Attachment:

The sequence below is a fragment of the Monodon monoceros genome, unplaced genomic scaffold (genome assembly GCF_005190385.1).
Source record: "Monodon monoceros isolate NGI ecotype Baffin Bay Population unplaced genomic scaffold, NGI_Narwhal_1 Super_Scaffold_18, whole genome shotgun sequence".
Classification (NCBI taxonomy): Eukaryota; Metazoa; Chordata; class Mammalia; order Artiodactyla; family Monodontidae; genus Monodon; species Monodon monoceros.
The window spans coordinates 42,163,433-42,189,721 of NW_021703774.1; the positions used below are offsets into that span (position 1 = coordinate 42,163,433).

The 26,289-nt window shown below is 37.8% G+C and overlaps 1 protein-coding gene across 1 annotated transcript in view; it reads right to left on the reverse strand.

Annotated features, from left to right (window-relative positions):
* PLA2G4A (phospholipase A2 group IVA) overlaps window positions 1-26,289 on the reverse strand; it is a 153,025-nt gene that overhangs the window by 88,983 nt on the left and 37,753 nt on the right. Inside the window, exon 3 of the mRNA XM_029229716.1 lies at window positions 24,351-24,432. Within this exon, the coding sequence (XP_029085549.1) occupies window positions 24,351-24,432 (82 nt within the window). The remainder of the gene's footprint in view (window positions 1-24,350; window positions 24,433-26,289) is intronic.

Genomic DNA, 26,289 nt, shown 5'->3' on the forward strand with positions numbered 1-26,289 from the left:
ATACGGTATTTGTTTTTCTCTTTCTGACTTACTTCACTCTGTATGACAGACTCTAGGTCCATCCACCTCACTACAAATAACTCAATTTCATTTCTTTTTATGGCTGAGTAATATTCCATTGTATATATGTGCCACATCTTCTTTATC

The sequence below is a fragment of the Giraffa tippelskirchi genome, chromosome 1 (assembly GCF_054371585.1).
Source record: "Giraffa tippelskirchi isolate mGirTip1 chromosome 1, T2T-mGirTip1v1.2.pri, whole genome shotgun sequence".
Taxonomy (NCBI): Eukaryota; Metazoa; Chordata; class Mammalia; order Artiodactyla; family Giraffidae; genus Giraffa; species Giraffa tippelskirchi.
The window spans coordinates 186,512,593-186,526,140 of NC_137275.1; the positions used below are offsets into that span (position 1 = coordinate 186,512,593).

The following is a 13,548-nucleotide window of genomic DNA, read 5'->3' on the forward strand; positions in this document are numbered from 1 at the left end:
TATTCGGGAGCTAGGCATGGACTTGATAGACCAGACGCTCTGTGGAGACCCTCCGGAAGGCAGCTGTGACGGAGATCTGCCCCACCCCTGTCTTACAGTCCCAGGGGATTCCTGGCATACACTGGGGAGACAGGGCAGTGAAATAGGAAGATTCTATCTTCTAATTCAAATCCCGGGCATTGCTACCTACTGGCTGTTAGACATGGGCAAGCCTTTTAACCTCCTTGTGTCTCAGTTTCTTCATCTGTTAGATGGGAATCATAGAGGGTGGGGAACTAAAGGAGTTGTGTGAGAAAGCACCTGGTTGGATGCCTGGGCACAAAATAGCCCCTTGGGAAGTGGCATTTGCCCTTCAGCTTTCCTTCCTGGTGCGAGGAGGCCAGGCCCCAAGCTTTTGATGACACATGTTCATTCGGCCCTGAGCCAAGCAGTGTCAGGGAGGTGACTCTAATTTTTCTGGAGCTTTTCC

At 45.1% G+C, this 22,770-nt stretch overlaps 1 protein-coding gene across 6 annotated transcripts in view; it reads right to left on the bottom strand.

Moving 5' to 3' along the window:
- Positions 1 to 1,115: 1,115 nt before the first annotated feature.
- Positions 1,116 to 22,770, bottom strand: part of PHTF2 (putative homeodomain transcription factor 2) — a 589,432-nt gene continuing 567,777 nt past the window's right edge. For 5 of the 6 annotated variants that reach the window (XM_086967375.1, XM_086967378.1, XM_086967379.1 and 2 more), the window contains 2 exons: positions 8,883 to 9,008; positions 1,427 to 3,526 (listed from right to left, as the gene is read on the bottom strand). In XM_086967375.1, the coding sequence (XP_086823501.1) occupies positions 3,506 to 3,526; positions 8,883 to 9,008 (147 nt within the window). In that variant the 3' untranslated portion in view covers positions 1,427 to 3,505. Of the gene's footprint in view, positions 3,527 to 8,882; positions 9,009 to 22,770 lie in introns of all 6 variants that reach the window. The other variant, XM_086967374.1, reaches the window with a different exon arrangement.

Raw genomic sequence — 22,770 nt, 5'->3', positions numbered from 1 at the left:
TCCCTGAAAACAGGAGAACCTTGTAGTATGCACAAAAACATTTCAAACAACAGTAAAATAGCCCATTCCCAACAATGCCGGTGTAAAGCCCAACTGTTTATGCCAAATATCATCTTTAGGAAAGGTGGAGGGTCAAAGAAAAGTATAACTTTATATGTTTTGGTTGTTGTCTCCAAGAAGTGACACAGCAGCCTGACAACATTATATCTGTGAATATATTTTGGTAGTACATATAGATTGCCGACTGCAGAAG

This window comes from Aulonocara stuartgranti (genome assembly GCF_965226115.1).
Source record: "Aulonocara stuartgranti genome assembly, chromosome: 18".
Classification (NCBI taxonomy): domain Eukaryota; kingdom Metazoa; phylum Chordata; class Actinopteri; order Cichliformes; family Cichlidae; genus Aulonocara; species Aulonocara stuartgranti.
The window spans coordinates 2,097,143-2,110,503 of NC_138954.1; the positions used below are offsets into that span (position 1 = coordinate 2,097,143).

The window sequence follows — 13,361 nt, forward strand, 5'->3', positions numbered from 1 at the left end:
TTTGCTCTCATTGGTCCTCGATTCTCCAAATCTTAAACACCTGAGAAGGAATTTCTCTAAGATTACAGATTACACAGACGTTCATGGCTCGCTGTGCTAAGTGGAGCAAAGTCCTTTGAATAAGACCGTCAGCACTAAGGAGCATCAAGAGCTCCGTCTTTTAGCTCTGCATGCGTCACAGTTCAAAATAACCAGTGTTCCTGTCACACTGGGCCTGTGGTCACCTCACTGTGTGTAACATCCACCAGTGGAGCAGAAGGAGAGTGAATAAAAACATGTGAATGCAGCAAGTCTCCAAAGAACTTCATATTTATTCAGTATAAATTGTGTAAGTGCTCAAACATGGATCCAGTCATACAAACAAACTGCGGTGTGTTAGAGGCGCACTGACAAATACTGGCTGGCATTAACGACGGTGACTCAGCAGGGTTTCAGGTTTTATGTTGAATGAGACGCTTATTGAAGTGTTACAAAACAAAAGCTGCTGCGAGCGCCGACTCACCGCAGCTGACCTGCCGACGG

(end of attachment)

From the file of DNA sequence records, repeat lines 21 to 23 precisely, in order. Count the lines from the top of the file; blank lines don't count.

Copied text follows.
TCCCTGAAAACAGGAGAACCTTGTAGTATGCACAAAAACATTTCAAACAACAGTAAAATAGCCCATTCCCAACAATGCCGGTGTAAAGCCCAACTGTTTATGCCAAATATCATCTTTAGGAAAGGTGGAGGGTCAAAGAAAAGTATAACTTTATATGTTTTGGTTGTTGTCTCCAAGAAGTGACACAGCAGCCTGACAACATTATATCTGTGAATATATTTTGGTAGTACATATAGATTGCCGACTGCAGAAG

This window comes from Aulonocara stuartgranti (genome assembly GCF_965226115.1).
Source record: "Aulonocara stuartgranti genome assembly, chromosome: 18".